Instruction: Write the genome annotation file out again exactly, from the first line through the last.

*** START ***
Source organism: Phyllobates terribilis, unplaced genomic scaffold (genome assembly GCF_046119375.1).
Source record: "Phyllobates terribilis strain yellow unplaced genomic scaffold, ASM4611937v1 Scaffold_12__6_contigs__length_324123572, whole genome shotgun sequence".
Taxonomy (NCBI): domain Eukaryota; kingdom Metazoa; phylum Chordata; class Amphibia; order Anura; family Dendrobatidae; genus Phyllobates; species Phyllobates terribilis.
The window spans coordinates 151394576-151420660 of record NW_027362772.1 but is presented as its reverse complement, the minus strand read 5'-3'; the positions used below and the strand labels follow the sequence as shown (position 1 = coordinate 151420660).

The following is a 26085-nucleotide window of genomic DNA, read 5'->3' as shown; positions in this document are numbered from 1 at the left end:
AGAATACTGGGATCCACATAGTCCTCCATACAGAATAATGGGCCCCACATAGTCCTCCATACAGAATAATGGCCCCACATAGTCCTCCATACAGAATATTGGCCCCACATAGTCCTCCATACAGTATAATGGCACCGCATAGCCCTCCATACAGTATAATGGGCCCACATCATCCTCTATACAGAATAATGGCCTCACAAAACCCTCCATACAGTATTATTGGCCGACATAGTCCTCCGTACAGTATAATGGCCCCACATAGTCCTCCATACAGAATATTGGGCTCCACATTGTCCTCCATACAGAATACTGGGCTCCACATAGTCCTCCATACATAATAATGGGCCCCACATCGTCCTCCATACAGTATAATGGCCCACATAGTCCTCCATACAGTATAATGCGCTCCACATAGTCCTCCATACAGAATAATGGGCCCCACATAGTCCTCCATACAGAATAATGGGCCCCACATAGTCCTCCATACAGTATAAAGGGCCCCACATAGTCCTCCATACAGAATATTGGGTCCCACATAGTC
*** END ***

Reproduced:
Source organism: Phyllobates terribilis, unplaced genomic scaffold (genome assembly GCF_046119375.1).
Source record: "Phyllobates terribilis strain yellow unplaced genomic scaffold, ASM4611937v1 Scaffold_12__6_contigs__length_324123572, whole genome shotgun sequence".
Taxonomy (NCBI): domain Eukaryota; kingdom Metazoa; phylum Chordata; class Amphibia; order Anura; family Dendrobatidae; genus Phyllobates; species Phyllobates terribilis.
The window spans coordinates 151394576-151420660 of record NW_027362772.1 but is presented as its reverse complement, the minus strand read 5'-3'; the positions used below and the strand labels follow the sequence as shown (position 1 = coordinate 151420660).

The following is a 26085-nucleotide window of genomic DNA, read 5'->3' as shown; positions in this document are numbered from 1 at the left end:
AGAATACTGGGATCCACATAGTCCTCCATACAGAATAATGGGCCCCACATAGTCCTCCATACAGAATAATGGCCCCACATAGTCCTCCATACAGAATATTGGCCCCACATAGTCCTCCATACAGTATAATGGCACCGCATAGCCCTCCATACAGTATAATGGGCCCACATCATCCTCTATACAGAATAATGGCCTCACAAAACCCTCCATACAGTATTATTGGCCGACATAGTCCTCCGTACAGTATAATGGCCCCACATAGTCCTCCATACAGAATATTGGGCTCCACATTGTCCTCCATACAGAATACTGGGCTCCACATAGTCCTCCATACATAATAATGGGCCCCACATCGTCCTCCATACAGTATAATGGCCCACATAGTCCTCCATACAGTATAATGCGCTCCACATAGTCCTCCATACAGAATAATGGGCCCCACATAGTCCTCCATACAGAATAATGGGCCCCACATAGTCCTCCATACAGTATAAAGGGCCCCACATAGTCCTCCATACAGAATATTGGGTCCCACATAGTC